Last week’s post was devoted to America’s first Secretary of War, Henry Knox. He’s buried in Thomaston, Maine, the town where he and his wife moved to after he retired from his service in President George Washington’s cabinet.

When you visit Knox’ grave, it’s hard to tell which cemetery he’s buried in because Elm Grove is situated next to Thomaston Village Cemetery. Find a Grave has him listed at Elm Grove but when I looked at a map provided by the Thomaston city government’s web page, he’s actually in the Thomaston Village Cemetery.

This was further confirmed to me by an 1871 postcard I found of the Thomaston Village Cemetery that stated the land was donated to the town by Henry and Lucy Knox in 1802.

An 1871 postcard shows how Thomaston Village Cemetery looked at the time. (Photo Source: Maine Memory Network web site)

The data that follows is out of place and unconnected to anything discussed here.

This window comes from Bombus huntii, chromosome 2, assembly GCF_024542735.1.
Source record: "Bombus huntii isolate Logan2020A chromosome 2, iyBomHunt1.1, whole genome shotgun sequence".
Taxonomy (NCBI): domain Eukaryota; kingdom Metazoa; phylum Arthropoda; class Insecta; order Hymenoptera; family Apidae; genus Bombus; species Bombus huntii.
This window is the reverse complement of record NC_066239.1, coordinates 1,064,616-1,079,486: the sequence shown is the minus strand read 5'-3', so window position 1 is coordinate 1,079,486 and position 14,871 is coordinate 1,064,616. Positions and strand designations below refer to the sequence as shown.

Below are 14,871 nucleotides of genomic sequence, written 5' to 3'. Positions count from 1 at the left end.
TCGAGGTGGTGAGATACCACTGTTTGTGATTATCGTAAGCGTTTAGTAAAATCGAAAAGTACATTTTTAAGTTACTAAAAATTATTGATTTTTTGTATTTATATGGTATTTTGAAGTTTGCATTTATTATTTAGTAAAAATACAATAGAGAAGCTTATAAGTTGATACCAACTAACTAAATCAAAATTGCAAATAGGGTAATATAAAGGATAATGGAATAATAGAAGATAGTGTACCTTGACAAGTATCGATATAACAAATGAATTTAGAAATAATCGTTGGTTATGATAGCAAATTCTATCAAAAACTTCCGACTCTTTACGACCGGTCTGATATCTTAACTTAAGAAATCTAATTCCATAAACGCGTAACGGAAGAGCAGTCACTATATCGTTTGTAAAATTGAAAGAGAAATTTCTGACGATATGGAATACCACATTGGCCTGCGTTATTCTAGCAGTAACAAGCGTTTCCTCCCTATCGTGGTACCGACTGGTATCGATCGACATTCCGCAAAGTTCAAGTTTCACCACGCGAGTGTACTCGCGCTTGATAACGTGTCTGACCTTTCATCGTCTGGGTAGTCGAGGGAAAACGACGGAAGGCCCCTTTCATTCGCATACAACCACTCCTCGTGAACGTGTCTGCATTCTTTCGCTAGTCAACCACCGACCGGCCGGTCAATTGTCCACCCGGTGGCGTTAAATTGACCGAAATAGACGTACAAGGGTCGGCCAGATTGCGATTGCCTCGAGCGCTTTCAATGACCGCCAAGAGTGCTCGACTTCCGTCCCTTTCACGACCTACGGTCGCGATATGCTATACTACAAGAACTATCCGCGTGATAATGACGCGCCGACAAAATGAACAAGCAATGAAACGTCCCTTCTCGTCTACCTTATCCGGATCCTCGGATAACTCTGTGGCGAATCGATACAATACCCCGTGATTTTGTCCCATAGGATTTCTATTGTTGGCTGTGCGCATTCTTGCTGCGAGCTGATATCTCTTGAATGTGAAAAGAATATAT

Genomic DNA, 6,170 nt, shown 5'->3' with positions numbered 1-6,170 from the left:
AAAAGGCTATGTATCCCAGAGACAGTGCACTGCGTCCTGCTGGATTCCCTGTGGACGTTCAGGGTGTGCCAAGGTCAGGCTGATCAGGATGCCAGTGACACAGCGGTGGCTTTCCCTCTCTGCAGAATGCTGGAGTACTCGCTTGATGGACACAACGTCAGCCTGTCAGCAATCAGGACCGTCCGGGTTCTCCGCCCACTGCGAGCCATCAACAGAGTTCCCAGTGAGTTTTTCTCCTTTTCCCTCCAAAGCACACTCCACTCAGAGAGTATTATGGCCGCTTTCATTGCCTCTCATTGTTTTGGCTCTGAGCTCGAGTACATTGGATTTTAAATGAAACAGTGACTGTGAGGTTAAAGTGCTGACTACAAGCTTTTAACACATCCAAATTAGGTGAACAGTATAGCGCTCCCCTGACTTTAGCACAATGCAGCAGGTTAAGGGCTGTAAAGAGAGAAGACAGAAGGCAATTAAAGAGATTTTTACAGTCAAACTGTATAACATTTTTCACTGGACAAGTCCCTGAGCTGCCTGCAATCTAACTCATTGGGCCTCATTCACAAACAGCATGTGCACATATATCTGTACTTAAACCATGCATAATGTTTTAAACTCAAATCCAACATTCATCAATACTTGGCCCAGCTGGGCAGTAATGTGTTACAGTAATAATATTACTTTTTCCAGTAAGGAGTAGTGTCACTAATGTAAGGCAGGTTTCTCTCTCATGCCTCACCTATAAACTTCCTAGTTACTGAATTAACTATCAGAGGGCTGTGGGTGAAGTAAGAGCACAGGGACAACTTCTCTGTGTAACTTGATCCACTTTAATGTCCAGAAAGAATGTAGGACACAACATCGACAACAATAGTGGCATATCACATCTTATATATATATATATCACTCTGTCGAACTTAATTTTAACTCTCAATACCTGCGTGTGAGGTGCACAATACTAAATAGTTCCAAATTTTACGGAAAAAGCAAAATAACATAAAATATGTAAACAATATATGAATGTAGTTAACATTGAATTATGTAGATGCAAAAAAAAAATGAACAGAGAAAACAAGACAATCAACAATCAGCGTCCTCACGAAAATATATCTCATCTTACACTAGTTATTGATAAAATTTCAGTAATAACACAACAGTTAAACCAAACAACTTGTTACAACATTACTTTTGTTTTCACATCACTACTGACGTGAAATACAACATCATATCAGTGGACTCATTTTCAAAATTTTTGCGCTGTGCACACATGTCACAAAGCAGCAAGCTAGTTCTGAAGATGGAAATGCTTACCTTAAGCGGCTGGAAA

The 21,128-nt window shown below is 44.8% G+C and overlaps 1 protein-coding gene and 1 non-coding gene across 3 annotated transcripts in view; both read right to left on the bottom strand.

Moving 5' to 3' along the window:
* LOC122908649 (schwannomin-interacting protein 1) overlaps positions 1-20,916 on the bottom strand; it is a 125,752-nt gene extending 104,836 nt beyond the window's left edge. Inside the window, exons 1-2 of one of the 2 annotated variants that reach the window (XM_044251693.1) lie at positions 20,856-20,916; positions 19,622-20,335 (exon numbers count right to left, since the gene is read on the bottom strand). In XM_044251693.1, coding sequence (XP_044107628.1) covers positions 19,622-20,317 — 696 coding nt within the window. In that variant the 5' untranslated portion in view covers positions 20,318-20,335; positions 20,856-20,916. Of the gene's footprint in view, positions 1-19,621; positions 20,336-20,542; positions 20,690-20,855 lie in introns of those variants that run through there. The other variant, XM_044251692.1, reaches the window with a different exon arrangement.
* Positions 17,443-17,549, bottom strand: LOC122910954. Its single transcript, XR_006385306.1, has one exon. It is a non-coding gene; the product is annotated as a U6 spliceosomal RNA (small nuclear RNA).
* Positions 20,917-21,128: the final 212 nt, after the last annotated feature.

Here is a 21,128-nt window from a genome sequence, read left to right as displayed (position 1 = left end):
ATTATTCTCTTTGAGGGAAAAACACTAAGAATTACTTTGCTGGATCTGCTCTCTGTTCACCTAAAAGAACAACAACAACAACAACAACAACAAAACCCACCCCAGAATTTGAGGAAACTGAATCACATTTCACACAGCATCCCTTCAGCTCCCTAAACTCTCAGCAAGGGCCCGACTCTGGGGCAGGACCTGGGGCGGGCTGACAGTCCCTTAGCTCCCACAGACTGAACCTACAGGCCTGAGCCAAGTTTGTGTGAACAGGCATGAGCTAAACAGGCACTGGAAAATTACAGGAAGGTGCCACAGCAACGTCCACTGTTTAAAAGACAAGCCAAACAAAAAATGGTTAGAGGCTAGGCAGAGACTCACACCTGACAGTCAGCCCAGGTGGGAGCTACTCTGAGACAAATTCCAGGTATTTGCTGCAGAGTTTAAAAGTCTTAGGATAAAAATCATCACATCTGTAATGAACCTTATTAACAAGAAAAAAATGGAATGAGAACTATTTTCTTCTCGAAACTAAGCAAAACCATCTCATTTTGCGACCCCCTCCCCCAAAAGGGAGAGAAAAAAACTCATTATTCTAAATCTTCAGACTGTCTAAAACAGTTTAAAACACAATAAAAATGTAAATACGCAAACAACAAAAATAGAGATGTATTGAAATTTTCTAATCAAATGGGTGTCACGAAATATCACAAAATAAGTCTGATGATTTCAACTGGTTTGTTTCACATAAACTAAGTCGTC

I was excited to see this postcard because among my photos I had this to compare it to now.

This is what Thomaston Village Cemetery looks like today.

From what I can tell, Elm Grove came later in 1836. By 1857, the 39 lots on the northern side had been sold. In 1858, a group of 22 residents agreed to pay $200 for the unoccupied land in the cemetery with a strip extending across Dwight Street, belonging to the Sullivan Dwight Estate. Each of the proprietors was assessed $10 to pay expenses. The by-laws were drawn up and signed by Hezekiah Prince.

According to the agreement, there were 58 lots costing $25 each. You can tell that Elm Grove is the final resting place of the more well heeled Thomastonians by the large size of some of the monuments and the elaborateness of the design.

One of the plots in the Thomaston Village Cemetery that is impossible to miss is for the Cole family. When you see one large marker fronted by 14 individual small ones, you stop to take a look.

William and Mary Cole had several children, but only a few lived long lives.